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Indigenous

Reviews

There Are No Fakes

Kevin Hearn, keyboardist for The Barenaked Ladies and an avid art collector, accidentally opened a can of worms by purchasing a painting by late indigenous artist Norval Morrisseau.  During an exhibit of Hearn’s curated pieces at the Art Gallery of Ontario, his Morrisseau was proven to be bogus.  This pivotal event (which also led to a lengthy court case) pulled a thread, unravelling conflicting opinions surrounding a remarkable mystery behind Morrisseau’s work.

Reviews

The Grizzlies

By: Trevor Chartrand You’ll be hard pressed to find a more Canadian film than The Grizzlies;  the inspiring true story of an impoverished Nunavut community battling mental illness by creating a sports team.  Over ten years in the making, this long-time passion project of director Miranda de Pencier is a not only a well-made dramatic film, but also a small taste of the type of media representation First Nations and Inuit citizens deserve.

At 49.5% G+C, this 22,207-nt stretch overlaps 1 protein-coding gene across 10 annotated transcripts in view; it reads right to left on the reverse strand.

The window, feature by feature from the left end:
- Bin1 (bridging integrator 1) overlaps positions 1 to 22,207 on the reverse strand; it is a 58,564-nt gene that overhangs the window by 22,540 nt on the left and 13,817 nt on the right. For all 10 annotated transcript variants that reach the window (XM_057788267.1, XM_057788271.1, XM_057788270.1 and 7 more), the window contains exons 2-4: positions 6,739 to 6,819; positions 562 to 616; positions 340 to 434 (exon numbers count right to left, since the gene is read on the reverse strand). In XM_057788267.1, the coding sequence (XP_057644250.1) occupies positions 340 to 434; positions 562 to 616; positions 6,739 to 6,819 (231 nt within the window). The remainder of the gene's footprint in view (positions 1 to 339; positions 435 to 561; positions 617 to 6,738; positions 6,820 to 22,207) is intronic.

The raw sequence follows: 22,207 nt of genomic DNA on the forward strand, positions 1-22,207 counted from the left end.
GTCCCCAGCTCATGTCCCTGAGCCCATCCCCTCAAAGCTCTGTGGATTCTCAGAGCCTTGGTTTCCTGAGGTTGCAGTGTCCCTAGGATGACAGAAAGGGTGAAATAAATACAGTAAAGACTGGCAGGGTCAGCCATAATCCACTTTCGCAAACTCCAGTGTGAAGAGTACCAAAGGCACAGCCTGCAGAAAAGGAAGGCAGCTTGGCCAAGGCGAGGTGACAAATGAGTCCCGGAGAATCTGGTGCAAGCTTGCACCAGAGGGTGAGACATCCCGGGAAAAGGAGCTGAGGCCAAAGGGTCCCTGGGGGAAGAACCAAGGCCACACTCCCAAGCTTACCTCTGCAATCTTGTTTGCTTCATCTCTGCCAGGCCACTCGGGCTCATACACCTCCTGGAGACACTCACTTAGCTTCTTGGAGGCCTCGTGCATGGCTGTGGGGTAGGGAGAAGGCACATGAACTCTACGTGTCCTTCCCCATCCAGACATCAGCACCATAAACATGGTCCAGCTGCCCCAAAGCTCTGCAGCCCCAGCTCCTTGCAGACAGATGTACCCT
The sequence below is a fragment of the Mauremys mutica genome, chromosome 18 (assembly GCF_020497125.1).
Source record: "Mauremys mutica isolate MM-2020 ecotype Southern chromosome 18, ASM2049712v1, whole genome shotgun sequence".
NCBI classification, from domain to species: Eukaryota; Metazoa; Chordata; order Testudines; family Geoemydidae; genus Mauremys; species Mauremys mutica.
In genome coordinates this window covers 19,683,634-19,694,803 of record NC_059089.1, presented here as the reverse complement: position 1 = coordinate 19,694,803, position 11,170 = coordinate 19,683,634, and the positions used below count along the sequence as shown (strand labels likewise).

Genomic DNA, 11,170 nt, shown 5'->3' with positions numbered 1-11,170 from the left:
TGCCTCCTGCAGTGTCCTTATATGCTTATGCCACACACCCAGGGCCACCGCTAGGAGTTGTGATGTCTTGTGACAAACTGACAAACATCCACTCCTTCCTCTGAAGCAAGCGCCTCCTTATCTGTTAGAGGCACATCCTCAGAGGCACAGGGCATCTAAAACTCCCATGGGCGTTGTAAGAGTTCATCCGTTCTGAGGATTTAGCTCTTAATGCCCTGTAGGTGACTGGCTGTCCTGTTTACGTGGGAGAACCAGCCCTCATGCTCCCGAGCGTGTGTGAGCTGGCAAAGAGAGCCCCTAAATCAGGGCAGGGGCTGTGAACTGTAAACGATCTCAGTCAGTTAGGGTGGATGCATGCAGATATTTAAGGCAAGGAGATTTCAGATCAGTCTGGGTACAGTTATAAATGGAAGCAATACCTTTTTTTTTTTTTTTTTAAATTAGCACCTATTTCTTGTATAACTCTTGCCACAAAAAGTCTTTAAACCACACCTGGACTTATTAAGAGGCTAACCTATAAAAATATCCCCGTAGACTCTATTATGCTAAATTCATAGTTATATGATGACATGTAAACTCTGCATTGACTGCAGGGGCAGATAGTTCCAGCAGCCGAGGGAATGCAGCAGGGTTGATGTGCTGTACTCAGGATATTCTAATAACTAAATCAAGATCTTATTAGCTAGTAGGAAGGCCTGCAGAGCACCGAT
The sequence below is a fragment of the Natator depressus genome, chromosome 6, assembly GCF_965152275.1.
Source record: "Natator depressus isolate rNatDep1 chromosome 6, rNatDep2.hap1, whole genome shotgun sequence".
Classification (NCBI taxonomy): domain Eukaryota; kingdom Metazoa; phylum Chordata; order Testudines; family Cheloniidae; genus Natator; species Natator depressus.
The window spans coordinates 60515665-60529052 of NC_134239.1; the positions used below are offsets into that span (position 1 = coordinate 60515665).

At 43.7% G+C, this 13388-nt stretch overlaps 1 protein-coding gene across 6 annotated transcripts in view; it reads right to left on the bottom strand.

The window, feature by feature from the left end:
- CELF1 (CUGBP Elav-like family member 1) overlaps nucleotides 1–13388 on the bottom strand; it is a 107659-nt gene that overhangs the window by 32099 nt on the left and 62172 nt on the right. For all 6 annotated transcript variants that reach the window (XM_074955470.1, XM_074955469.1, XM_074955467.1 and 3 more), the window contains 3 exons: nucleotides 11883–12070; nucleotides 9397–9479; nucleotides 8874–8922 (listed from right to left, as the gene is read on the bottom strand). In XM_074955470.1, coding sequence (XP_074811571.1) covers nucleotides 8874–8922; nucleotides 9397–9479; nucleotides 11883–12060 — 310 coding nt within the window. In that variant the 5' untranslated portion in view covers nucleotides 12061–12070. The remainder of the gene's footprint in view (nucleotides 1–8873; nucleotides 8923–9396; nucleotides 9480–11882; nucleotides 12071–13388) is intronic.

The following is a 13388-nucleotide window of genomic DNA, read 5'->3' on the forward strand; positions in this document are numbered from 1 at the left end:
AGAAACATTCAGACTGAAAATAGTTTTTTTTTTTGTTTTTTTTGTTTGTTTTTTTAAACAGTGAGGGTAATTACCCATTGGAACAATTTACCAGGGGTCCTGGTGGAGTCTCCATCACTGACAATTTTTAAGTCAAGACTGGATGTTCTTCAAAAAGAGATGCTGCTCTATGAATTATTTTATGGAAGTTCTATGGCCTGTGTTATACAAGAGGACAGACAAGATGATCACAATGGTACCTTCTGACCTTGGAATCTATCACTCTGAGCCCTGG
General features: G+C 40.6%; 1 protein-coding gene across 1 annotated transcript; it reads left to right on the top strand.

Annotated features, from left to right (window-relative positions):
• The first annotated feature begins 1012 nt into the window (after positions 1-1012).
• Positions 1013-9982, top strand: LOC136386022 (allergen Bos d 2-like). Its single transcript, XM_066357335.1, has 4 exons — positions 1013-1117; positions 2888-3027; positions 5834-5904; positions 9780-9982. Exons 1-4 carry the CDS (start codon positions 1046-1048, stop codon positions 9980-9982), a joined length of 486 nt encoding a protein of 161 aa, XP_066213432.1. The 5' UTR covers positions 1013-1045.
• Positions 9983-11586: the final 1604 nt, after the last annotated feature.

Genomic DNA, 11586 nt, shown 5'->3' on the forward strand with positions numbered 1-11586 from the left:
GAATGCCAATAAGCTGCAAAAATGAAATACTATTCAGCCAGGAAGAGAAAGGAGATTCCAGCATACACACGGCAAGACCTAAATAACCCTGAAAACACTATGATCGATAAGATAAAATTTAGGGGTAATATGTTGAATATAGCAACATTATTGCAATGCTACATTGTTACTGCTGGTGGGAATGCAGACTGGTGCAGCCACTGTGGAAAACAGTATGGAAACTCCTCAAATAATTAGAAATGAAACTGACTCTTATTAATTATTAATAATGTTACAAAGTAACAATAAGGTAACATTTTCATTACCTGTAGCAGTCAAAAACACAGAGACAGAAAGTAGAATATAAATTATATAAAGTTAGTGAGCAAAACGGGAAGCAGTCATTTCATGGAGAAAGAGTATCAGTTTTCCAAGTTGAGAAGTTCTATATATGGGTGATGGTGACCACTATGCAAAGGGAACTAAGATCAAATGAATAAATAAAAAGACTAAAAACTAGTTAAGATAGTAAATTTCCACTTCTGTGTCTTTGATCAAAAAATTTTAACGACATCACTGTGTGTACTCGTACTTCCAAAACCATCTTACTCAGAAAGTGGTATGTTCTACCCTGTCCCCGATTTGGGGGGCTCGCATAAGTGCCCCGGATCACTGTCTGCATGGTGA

Reviews

Indian Horse

Indian Horse is ingrained with prejudice experienced by Canada’s Indigenous people.  Director Stephen S. Campanelli, who is usually hired as a camera operator on mainstream films, gives his audience a firsthand perspective of this chilling history while adapting Richard Wagamese’s award-winning novel of the same name.

Reviews

Fractured Land

Eco-friendly independent documentaries are sometimes a hard sell to the general moviegoing public.  Unless you have pre-invested interest in the subject matter (in this case, fracking) or the film’s guiding hand (in this case, indigenous activist Caleb Behn), these movies can come across as droning strolls through textbooks of material.  It’s a shame since so many of these films are thoughtful and important.